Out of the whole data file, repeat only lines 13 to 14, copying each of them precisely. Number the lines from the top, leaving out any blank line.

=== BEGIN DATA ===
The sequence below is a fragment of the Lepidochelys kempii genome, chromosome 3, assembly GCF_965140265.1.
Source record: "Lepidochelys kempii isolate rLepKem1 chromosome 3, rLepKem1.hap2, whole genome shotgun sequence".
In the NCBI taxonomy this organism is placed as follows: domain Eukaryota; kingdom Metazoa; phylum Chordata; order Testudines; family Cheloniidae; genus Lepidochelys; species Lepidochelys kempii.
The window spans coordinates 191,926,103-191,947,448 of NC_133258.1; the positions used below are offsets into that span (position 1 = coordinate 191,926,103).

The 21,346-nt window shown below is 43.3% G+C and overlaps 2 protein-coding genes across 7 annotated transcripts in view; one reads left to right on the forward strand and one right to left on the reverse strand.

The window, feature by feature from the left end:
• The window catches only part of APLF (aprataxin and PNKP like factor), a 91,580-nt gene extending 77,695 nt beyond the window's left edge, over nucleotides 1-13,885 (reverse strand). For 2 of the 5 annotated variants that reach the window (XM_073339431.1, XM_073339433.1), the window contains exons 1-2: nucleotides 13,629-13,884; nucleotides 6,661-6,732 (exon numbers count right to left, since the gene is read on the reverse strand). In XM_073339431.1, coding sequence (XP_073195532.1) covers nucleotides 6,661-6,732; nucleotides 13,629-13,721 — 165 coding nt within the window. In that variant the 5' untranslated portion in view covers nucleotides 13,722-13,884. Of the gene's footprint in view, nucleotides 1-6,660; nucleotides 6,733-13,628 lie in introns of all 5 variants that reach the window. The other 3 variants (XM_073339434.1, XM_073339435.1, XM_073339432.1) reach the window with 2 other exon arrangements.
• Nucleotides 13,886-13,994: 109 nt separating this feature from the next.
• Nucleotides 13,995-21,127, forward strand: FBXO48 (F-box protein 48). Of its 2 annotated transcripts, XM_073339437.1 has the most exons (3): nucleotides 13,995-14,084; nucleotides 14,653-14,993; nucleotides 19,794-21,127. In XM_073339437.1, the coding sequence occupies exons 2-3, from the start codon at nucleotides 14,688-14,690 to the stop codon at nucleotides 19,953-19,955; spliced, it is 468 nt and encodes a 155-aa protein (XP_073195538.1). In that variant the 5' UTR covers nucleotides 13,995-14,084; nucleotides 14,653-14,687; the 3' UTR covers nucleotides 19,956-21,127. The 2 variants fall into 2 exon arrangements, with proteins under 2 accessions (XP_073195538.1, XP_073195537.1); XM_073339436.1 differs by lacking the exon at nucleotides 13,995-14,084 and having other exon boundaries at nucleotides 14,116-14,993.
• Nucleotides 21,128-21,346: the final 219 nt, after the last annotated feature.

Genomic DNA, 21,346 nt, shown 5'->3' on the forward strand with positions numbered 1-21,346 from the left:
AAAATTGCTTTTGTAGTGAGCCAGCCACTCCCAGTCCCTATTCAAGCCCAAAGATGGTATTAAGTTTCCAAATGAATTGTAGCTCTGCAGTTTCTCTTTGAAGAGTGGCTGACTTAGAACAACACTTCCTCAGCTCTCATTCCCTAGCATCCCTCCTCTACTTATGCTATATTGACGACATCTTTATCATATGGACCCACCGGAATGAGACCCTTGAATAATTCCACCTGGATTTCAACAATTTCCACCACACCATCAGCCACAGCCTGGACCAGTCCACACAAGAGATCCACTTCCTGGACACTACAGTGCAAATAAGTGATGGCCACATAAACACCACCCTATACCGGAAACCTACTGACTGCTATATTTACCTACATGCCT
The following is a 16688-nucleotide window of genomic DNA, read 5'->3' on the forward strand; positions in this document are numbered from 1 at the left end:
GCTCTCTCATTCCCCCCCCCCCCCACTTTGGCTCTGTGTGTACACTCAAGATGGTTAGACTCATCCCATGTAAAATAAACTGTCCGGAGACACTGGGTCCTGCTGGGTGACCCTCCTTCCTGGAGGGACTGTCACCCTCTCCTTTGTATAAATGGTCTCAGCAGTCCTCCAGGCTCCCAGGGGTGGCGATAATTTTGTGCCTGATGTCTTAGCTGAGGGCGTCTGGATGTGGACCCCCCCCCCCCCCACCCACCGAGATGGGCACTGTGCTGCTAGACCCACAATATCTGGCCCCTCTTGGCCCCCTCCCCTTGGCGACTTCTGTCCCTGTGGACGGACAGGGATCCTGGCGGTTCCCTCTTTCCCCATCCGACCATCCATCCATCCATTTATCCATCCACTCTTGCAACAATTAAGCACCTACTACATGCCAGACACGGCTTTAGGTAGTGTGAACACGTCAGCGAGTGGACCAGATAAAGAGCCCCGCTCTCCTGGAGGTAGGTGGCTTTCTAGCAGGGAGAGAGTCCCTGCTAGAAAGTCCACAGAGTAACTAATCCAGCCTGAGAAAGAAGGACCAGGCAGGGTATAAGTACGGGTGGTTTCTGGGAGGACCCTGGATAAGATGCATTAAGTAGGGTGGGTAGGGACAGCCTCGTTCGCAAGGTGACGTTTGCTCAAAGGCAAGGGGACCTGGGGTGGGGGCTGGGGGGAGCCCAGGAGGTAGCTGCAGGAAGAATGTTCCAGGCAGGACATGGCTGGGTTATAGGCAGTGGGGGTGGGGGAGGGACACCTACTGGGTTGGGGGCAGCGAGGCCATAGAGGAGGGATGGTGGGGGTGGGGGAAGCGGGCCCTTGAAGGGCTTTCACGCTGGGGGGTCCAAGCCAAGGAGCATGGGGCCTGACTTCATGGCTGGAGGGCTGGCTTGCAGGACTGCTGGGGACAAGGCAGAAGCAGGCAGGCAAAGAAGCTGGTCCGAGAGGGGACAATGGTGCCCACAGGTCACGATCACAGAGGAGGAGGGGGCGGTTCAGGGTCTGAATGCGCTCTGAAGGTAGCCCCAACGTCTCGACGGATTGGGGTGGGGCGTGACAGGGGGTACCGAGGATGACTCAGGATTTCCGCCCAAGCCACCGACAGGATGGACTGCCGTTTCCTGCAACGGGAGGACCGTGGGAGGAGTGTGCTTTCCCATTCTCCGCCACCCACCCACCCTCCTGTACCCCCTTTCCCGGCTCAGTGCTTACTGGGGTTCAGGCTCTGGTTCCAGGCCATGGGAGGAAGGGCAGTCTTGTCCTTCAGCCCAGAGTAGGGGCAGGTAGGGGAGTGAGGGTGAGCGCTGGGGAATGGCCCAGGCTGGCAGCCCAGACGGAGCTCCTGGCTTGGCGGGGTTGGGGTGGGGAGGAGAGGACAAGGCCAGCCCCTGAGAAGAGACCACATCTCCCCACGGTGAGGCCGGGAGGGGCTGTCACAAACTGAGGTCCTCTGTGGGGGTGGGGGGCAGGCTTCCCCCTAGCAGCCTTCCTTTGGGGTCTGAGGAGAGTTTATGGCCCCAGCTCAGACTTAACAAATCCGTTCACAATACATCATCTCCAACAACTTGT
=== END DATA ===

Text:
The following is a 16688-nucleotide window of genomic DNA, read 5'->3' on the forward strand; positions in this document are numbered from 1 at the left end:
GCTCTCTCATTCCCCCCCCCCCCCACTTTGGCTCTGTGTGTACACTCAAGATGGTTAGACTCATCCCATGTAAAATAAACTGTCCGGAGACACTGGGTCCTGCTGGGTGACCCTCCTTCCTGGAGGGACTGTCACCCTCTCCTTTGTATAAATGGTCTCAGCAGTCCTCCAGGCTCCCAGGGGTGGCGATAATTTTGTGCCTGATGTCTTAGCTGAGGGCGTCTGGATGTGGACCCCCCCCCCCCCCACCCACCGAGATGGGCACTGTGCTGCTAGACCCACAATATCTGGCCCCTCTTGGCCCCCTCCCCTTGGCGACTTCTGTCCCTGTGGACGGACAGGGATCCTGGCGGTTCCCTCTTTCCCCATCCGACCATCCATCCATCCATTTATCCATCCACTCTTGCAACAATTAAGCACCTACTACATGCCAGACACGGCTTTAGGTAGTGTGAACACGTCAGCGAGTGGACCAGATAAAGAGCCCCGCTCTCCTGGAGGTAGGTGGCTTTCTAGCAGGGAGAGAGTCCCTGCTAGAAAGTCCACAGAGTAACTAATCCAGCCTGAGAAAGAAGGACCAGGCAGGGTATAAGTACGGGTGGTTTCTGGGAGGACCCTGGATAAGATGCATTAAGTAGGGTGGGTAGGGACAGCCTCGTTCGCAAGGTGACGTTTGCTCAAAGGCAAGGGGACCTGGGGTGGGGGCTGGGGGGAGCCCAGGAGGTAGCTGCAGGAAGAATGTTCCAGGCAGGACATGGCTGGGTTATAGGCAGTGGGGGTGGGGGAGGGACACCTACTGGGTTGGGGGCAGCGAGGCCATAGAGGAGGGATGGTGGGGGTGGGGGAAGCGGGCCCTTGAAGGGCTTTCACGCTGGGGGGTCCAAGCCAAGGAGCATGGGGCCTGACTTCATGGCTGGAGGGCTGGCTTGCAGGACTGCTGGGGACAAGGCAGAAGCAGGCAGGCAAAGAAGCTGGTCCGAGAGGGGACAATGGTGCCCACAGGTCACGATCACAGAGGAGGAGGGGGCGGTTCAGGGTCTGAATGCGCTCTGAAGGTAGCCCCAACGTCTCGACGGATTGGGGTGGGGCGTGACAGGGGGTACCGAGGATGACTCAGGATTTCCGCCCAAGCCACCGACAGGATGGACTGCCGTTTCCTGCAACGGGAGGACCGTGGGAGGAGTGTGCTTTCCCATTCTCCGCCACCCACCCACCCTCCTGTACCCCCTTTCCCGGCTCAGTGCTTACTGGGGTTCAGGCTCTGGTTCCAGGCCATGGGAGGAAGGGCAGTCTTGTCCTTCAGCCCAGAGTAGGGGCAGGTAGGGGAGTGAGGGTGAGCGCTGGGGAATGGCCCAGGCTGGCAGCCCAGACGGAGCTCCTGGCTTGGCGGGGTTGGGGTGGGGAGGAGAGGACAAGGCCAGCCCCTGAGAAGAGACCACATCTCCCCACGGTGAGGCCGGGAGGGGCTGTCACAAACTGAGGTCCTCTGTGGGGGTGGGGGGCAGGCTTCCCCCTAGCAGCCTTCCTTTGGGGTCTGAGGAGAGTTTATGGCCCCAGCTCAGACTTAACAAATCCGTTCACAATACATCATCTCCAACAACTTGT